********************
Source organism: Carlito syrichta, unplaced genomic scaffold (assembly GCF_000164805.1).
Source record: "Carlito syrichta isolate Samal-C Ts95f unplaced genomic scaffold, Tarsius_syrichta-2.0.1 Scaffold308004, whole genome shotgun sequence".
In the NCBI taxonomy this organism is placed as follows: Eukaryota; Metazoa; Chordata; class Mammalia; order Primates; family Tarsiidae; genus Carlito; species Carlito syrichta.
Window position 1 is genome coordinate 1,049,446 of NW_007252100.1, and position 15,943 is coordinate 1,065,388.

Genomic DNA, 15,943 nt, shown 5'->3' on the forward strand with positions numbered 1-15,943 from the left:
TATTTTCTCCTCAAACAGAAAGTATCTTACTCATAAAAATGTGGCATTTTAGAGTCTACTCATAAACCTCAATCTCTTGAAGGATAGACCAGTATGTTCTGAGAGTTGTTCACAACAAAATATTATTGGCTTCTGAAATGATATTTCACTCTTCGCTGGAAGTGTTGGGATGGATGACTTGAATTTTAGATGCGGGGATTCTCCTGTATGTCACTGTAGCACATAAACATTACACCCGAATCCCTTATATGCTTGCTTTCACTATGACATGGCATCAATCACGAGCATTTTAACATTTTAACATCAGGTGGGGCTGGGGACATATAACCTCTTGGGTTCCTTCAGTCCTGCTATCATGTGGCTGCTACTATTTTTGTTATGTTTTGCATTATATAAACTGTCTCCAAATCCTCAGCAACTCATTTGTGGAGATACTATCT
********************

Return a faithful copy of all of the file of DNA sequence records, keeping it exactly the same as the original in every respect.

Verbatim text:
Source organism: Carlito syrichta, unplaced genomic scaffold (assembly GCF_000164805.1).
Source record: "Carlito syrichta isolate Samal-C Ts95f unplaced genomic scaffold, Tarsius_syrichta-2.0.1 Scaffold308004, whole genome shotgun sequence".
In the NCBI taxonomy this organism is placed as follows: Eukaryota; Metazoa; Chordata; class Mammalia; order Primates; family Tarsiidae; genus Carlito; species Carlito syrichta.
Window position 1 is genome coordinate 1,049,446 of NW_007252100.1, and position 15,943 is coordinate 1,065,388.

Genomic DNA, 15,943 nt, shown 5'->3' on the forward strand with positions numbered 1-15,943 from the left:
TATTTTCTCCTCAAACAGAAAGTATCTTACTCATAAAAATGTGGCATTTTAGAGTCTACTCATAAACCTCAATCTCTTGAAGGATAGACCAGTATGTTCTGAGAGTTGTTCACAACAAAATATTATTGGCTTCTGAAATGATATTTCACTCTTCGCTGGAAGTGTTGGGATGGATGACTTGAATTTTAGATGCGGGGATTCTCCTGTATGTCACTGTAGCACATAAACATTACACCCGAATCCCTTATATGCTTGCTTTCACTATGACATGGCATCAATCACGAGCATTTTAACATTTTAACATCAGGTGGGGCTGGGGACATATAACCTCTTGGGTTCCTTCAGTCCTGCTATCATGTGGCTGCTACTATTTTTGTTATGTTTTGCATTATATAAACTGTCTCCAAATCCTCAGCAACTCATTTGTGGAGATACTATCT